Since our first video, Common Craft style has been defined by a specific set of materials and processes. You could say we work within a set of constraints. While the word “constraints” sounds limiting, we’ve always found them useful and, paradoxically, liberating. According to the article linked below, there’s now a scientific explanation.
Johan Lehrer recently wrote an article called Need to Create? Get a Constraint wherein he looks at the results of psychological experiments that show how constraints or obstacles change the way we look at the world. The basic idea is that being limited or constrained in our approach to solving a problem opens our minds to a more global perspective and helps us see connections we would not have seen otherwise.
According to the scientists...
Consistently, these studies show that encountering an obstacle in one task can elicit a more global, Gestalt-like processing style that automatically carries over to unrelated tasks, leading people to broaden their perception, open up mental categories, and improve at integrating seemingly unrelated concepts.
This seems to explain why I find constraints to be liberating. In approaching a new video, we do not have every option on the table. Common Craft Style is, in some ways, a system of constraints. For example, we only use a few items in Common Craft videos - a whiteboard, paper cut-outs, human hands, markers, etc. These are material constraints. We don’t use music - feature constraint. Our videos are never over four minutes long - a time constraint. Our characters don’t have faces - an emotional constraint.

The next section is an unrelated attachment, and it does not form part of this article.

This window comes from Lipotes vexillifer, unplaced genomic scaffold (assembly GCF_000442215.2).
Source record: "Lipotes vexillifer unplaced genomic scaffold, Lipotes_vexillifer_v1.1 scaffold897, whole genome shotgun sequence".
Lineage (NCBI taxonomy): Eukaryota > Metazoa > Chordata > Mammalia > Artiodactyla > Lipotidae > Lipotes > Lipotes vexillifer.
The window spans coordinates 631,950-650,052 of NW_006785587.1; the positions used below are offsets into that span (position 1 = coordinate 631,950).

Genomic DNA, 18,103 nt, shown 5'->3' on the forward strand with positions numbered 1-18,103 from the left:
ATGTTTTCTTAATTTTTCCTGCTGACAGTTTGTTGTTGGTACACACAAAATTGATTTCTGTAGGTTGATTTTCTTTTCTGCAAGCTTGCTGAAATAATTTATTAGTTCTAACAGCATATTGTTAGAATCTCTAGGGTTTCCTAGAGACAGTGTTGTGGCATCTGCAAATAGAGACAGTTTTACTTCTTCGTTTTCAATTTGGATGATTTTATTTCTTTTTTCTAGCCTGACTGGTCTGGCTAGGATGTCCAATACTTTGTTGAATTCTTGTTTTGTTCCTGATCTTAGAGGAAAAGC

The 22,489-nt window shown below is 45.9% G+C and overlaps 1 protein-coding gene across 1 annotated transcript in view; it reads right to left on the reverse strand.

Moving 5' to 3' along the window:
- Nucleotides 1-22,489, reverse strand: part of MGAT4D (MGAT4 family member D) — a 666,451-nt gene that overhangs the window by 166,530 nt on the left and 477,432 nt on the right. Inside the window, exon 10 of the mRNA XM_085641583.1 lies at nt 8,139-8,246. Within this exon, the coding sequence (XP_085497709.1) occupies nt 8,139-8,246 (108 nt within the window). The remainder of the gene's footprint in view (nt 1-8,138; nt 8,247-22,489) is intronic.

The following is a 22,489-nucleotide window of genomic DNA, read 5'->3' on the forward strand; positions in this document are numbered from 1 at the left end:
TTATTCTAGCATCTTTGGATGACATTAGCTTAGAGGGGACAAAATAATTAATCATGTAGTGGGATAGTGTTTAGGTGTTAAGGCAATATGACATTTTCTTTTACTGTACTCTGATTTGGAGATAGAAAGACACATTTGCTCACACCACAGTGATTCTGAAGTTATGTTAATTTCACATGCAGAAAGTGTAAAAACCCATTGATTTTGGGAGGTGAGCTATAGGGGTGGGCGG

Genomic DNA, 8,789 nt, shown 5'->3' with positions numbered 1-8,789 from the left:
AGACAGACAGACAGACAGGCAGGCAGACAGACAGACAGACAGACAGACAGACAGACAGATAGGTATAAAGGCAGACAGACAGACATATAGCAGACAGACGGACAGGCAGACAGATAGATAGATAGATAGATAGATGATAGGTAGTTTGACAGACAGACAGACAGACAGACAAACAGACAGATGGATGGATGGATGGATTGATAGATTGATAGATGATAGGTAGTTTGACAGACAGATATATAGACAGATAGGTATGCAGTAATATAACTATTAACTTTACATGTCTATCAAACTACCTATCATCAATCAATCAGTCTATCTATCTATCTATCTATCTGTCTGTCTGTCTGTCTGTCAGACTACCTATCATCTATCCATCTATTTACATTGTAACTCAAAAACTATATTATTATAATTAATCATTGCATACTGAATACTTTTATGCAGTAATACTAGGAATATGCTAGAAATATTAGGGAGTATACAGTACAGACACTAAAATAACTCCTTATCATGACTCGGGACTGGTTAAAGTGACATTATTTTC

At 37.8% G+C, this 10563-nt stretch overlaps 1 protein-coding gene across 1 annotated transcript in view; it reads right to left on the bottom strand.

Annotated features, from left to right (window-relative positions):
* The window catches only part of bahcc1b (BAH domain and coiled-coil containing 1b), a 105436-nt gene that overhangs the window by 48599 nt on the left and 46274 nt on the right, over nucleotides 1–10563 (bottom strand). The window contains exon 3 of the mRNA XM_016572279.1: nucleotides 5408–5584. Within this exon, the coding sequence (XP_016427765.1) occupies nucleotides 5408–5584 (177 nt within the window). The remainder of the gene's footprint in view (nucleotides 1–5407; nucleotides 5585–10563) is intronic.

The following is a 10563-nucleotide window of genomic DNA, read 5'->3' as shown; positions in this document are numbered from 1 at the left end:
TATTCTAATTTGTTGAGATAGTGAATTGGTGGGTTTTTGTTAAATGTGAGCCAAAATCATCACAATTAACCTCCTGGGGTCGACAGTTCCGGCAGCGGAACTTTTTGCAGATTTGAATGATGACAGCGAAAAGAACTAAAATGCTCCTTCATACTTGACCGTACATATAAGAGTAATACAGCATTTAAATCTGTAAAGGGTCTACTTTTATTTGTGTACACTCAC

These are all examples of obstacles. Constraining our work in this way means that we can remove a lot decision making and administration and replace it with other kinds of creativity. Our videos may work better because we don’t have to find the right music, the right animation style, the right facial expressions or models. We can stop worrying about a big chunk of the creative process through constraints and focus on what matters most to us: the explanation.
If you're working on a creative project, consider how constraints may change your perspective. It may be that limiting yourself to black and white photos or only one kind of brush may highlight an aspect of the project you would not have seen otherwise.